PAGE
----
ent of Public Schools for the city of Chicago,
serving till 1864, when he resigned. He was an
organizer of the Massachusetts State Tejichers'
Association, one of the first editors of "The
Blassachusetts Teacher" and prominently con-
nected with various benevolent, educational and
learned societies : was also autlior of several text-
books, and assisted in the revision of "Webster's
VnaV)ridged Dictionary." Die'OXA, city on the eastern border of Mar-
sliall County. 20 miles south of La Salle; has
good schools, a weekly paper, banks, five or six
churches and a foundry and machine-shop; is
also the seat of W^iona College. Population
(1880), 911; (1S9I)). I.O.W.

WEXTWORTH, John, early journalist and
Congressman, was born at Sandwich, N. H.,
March 5, 1815, graduated from Dartmouth Col-
lege in 1836, and came to Chicago the same year,
where he became editor of "The Cliicago Demo-
crat," which liad been estabUshed by John Cal-
houn three years previous. He soon after became
proprietor of "The Democrat." of which he con-
tinued to be the publisher until it was merged
into "The Chicago Tribune." July 24, 1864. He
also studied law. anil was admitted to tlie Illinois
bar in 1841. He served in Congress as a Demo-
crat from 1848 to 1H51, and again from 18.58 to
1855. but left the Democratic party on the repeal
of the Missouri Compromise. He was electeil
Mayor of Chicago in 1857, and again in 1860.
•hiring his incumbency introducing a number of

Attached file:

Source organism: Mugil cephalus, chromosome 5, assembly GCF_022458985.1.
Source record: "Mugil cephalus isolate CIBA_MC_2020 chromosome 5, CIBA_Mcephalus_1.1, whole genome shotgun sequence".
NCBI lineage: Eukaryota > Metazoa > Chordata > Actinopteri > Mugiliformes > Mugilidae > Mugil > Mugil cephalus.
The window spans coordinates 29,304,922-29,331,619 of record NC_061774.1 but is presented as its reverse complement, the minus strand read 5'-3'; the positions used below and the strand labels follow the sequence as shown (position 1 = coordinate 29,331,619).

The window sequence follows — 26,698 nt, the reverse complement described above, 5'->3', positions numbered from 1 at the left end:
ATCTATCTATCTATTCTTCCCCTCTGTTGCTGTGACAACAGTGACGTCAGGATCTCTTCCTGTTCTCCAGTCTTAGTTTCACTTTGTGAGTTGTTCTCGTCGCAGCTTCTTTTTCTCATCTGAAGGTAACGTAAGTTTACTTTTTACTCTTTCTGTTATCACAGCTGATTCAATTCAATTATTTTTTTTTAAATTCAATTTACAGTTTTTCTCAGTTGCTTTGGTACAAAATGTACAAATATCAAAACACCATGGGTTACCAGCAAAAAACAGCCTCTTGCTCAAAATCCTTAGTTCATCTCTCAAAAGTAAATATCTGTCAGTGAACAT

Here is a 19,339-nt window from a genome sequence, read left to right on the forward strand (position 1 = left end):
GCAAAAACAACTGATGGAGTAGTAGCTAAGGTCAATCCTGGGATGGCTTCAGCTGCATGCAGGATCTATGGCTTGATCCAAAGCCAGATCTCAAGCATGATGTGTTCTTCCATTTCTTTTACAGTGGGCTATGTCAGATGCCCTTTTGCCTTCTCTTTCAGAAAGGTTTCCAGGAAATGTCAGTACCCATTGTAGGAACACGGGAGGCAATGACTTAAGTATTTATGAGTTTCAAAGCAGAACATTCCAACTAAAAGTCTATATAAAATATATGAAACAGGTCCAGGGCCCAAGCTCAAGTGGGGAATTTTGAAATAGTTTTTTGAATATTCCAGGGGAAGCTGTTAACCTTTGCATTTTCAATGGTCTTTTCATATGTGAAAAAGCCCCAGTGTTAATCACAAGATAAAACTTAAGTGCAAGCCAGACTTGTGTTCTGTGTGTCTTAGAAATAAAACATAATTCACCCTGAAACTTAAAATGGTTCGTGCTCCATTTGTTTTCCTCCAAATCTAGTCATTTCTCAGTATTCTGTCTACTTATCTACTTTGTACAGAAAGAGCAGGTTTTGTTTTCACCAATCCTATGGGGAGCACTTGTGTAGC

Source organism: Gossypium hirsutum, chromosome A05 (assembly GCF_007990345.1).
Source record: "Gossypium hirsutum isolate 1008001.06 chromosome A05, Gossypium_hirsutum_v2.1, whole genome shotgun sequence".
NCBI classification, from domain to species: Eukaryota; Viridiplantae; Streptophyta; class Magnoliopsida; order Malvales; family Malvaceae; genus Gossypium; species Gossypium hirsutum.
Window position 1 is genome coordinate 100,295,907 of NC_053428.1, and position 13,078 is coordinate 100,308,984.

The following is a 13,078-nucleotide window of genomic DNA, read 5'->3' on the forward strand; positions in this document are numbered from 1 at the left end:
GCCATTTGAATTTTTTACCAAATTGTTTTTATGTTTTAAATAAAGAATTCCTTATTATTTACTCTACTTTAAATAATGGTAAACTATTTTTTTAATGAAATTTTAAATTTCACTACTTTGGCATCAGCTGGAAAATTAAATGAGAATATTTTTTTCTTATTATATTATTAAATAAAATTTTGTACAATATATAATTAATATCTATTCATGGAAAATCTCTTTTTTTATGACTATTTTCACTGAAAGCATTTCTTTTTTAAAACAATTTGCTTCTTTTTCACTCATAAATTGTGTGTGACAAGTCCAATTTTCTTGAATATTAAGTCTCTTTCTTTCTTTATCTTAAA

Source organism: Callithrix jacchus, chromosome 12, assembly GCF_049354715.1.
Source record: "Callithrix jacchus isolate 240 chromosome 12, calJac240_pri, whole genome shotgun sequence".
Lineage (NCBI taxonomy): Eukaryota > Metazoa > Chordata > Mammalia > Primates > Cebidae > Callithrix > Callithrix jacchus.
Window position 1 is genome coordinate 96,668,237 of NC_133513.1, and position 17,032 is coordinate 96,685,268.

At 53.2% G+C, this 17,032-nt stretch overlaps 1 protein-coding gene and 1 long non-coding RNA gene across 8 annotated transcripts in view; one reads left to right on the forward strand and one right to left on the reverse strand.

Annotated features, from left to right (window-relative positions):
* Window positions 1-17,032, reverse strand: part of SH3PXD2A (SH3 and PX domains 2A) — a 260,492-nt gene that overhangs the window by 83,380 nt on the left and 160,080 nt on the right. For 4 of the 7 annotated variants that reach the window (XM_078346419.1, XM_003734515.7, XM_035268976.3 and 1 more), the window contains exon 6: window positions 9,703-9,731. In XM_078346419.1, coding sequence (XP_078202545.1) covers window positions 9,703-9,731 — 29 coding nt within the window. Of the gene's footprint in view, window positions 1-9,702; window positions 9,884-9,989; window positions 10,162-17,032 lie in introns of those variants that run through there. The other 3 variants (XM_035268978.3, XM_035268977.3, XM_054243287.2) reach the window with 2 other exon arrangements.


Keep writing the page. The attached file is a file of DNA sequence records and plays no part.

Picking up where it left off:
important municijial reforms; was a member of
the Constitutional Convention of 1862, and twice
served tm the Board of Education. He again
represented Illinois in as a Republican
from 1865 to 1867 — making fourteen years of
service in that iMjdy. In 1872 he joined in the
Greelev movement, but later renewed his alle-

giance to the Republican party. In 1878 Mr. Went-
worth published an elaborate genealogi(\aI work
in thi-ee volumes, entitled "History of the Went-
worth Family." A volume of "Congressional
Reminiscences" and two by him on "Early Chi-
cago," published in connection with the Fergus
Historical Series, contain some valuable informa-
tion on early local and national history. On
account of his extraordinary height he received
the sobriquet of "Long John," by which he was
familiarly known throughout the State. Died,
in Chicago, Oct. 16, 1888.

WEST, Edward M., merchant and banker, was
born in Virginia, May 2, 1814; came with his
father to Illinois in 1818; in 1829 became a clerk
in the Recorder's office at Edwardsville,
served as deputy postmaster, and, in 18;W, took a
position in the United States Land Office there.
Two years later he engaged in mercantile busi-
ness, which he prosecuted over thirty years —
meanwhile filling the office of County Treasurer,
ex-oflicio Superintendent of Schools, and Delegate
to the Constitutional Convention of 1847. In 1867,
in conjunction with W. R. Prickett, he established
a bank at Edwardsville, with which he was con-
nected until his death, Oct. 31, 1887. Mr. West
officiated frequently as a "local preacher" of the
Methodist Church, in which capacity he showed
much ability as a public speaker.

WEST, Mary Allen, e

Online LibraryNewton BatemanHistorical encyclopedia of Illinois → online text (page 122 of 207)